Joshua Baer, whose company Capitol Factory hosted the Friday event, did not respond to a request for comment. Eventbrite, which hosted the invitations to both Austin events, did not reply to questions about whether it was providing guidance on coronavirus-era meet-ups.
Techies across the world have been signing up for and participating in coronavirus-themed hackathons for some time. The ARC Innovation Center, an Israeli startup accelerator within the Sheba Medical Center in Tel Aviv, hosted one February 27, “Hack COVID-19.” The Thomas Edison Smart Energy school in New Jersey previously hosted a hackathon for students grade six through 12. The theme: “epidemics/coronavirus,” and the grand prize: $100.
A Seattle teenager may have beat them to the punch, though. According to the Times of Israel, Avi Schiffman, 17, created a site in late December, just as the crisis was emerging, that scrapes reliable sources of public health information across the world and updates the number of cases every minute, ncov2019.live. To date, 12 million people have reportedly visited it.
As government warnings and prohibitions on gathering ramp up, however, techno-utopians may find it increasingly difficult to do their thing.
In contrast to the Austinites, some more established hack-inclined outfits are calling off their events over novel coronavirus concerns. Rental car company Hertz canceled its annual hackathon, a 24-hour coding jamboree slated for April 4 and 5. Major League Hacking, which hosts hackathons around the country, has postponed its two closest upcoming events.
Austin isn’t alone in hosting such events for techies, though. The University of California Berkeley’s Center for Emerging and Neglected Diseases is hosting the “2020 Coronavirus Diagnostic Hackathon” on March 25. On Monday, not long after the event became the butt of jokes on Twitter, the research group decided to host the event online to decrease public health risk, according to Isabelle Charles, a program manager at the center. Roughly 50 people have applied to participate, she said, and they expected as many as 100 more.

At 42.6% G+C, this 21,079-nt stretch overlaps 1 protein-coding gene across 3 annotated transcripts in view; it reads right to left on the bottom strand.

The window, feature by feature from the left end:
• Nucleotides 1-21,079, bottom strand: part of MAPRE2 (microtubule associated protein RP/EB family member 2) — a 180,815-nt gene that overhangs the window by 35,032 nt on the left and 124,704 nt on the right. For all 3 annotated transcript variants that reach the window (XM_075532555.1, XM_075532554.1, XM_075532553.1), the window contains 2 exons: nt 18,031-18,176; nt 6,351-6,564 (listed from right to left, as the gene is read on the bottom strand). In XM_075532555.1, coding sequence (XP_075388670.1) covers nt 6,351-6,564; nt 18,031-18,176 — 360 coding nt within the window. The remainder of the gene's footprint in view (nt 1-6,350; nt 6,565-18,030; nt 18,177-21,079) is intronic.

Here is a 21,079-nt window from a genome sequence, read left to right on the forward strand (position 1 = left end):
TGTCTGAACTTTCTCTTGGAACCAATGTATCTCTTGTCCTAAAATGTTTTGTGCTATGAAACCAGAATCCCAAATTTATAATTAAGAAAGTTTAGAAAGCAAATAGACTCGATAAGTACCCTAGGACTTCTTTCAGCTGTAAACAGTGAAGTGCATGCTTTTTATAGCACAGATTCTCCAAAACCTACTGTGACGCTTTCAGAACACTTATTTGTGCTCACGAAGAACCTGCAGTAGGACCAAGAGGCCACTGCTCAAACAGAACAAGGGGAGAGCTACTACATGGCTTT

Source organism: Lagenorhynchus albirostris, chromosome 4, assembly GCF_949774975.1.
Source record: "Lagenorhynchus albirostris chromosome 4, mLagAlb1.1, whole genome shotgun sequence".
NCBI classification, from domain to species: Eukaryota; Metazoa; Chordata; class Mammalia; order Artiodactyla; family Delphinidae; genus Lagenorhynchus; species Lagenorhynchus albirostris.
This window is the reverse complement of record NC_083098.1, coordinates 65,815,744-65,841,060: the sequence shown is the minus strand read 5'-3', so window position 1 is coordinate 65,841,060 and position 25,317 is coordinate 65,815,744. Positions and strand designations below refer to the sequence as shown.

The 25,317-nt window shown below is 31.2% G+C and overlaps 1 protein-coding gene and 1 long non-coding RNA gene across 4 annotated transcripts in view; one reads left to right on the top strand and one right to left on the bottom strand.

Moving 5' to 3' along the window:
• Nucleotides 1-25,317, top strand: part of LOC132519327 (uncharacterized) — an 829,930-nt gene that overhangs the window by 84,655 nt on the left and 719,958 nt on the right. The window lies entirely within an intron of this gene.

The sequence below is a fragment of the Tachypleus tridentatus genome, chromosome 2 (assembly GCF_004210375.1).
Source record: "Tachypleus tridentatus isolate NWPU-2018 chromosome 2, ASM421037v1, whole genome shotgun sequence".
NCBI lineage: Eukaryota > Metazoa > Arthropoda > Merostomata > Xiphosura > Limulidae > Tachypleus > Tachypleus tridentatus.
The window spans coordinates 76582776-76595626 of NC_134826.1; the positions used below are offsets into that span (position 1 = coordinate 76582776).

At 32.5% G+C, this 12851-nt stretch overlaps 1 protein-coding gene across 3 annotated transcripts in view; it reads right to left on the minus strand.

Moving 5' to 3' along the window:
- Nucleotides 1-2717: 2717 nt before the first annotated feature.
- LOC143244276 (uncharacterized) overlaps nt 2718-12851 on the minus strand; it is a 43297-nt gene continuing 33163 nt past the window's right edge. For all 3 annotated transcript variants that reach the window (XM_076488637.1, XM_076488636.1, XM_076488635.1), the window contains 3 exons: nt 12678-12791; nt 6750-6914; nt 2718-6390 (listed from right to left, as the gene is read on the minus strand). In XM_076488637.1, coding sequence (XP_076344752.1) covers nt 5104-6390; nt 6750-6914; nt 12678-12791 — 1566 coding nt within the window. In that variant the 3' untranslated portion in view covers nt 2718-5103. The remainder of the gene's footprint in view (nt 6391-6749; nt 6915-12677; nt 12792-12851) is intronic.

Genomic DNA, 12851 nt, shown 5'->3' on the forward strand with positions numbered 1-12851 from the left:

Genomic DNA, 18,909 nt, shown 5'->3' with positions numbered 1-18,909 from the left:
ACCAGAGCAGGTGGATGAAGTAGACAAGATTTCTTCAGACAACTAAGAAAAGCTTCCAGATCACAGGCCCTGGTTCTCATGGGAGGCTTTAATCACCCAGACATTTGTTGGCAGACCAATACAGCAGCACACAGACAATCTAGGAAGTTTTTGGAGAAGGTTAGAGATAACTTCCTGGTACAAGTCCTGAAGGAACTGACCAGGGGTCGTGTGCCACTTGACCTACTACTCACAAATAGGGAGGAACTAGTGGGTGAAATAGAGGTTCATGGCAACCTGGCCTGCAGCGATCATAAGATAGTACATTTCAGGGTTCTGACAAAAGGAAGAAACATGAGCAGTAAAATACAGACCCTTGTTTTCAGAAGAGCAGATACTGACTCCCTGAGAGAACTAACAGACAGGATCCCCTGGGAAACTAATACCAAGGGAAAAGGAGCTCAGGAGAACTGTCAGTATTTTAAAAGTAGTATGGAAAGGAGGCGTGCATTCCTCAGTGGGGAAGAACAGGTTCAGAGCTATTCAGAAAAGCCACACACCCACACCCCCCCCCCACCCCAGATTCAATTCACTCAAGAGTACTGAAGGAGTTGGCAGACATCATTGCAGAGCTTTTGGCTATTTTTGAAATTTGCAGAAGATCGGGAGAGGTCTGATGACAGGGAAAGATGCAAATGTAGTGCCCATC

The university has canceled in-person classes until at least March 29, the end of spring break.
The goal of the virtual meetup was to bring together scientists who were unlikely to meet otherwise, Charles added. She was aware of the irony of hosting an in-person coronavirus hack when it’s recommended people stay away from one another.
“The CDC’s biggest guidance on mitigating the spread is to not gather, so we felt we should respect what they’re saying,” Charles said. “We originally were going to do it in person, but we figured that because of the public health risk we’d better not.”
Though a hackathon doesn’t tend to produce immediately actionable solutions, she added, the urgency of the coronavirus outbreak and the center’s connection to the public health world have produced more readily accessible funding sources.
“With this pandemic, there’s a catalyzation of research. Things can be brought to fruition much quicker than they might be otherwise because so little research has been done and there’s room for many more diagnostic tools than what’s on the market,” she said.
At least one hackathon has contributed to a partnership with an official public health department. The Magpie Research Group at Simon Frasier University (SFU) in British Columbia, Canada, hosted a hackathon February 18 and 19, the “EpiCorona Hack.” Undergraduate and graduate students attended, as did university researchers. One of their main outputs was a paper modeling transmission of the virus before symptoms appeared, one they’ve since submitted to scientific journals, according to SFU math professor and infectious disease researcher Caroline Colijn. The teams arrived at their conclusions by trying to answer questions an employee of the local public health department had posed. Colijn has stayed in touch with the agency and continues to work with it on modeling the spread of the virus, building on the work of the hackathon, she said.
Colijn was cognizant of the potential drawbacks of a large gathering, but mid-February was a much different time in the history of the coronavirus, she noted.
“I wouldn’t plan an event like this now or next week, but on February 18th, there were no cases in British Columbia,” she said. “No one was talking about canceling gathering. We weren’t flying people in from Hubei province to go to this hackathon.”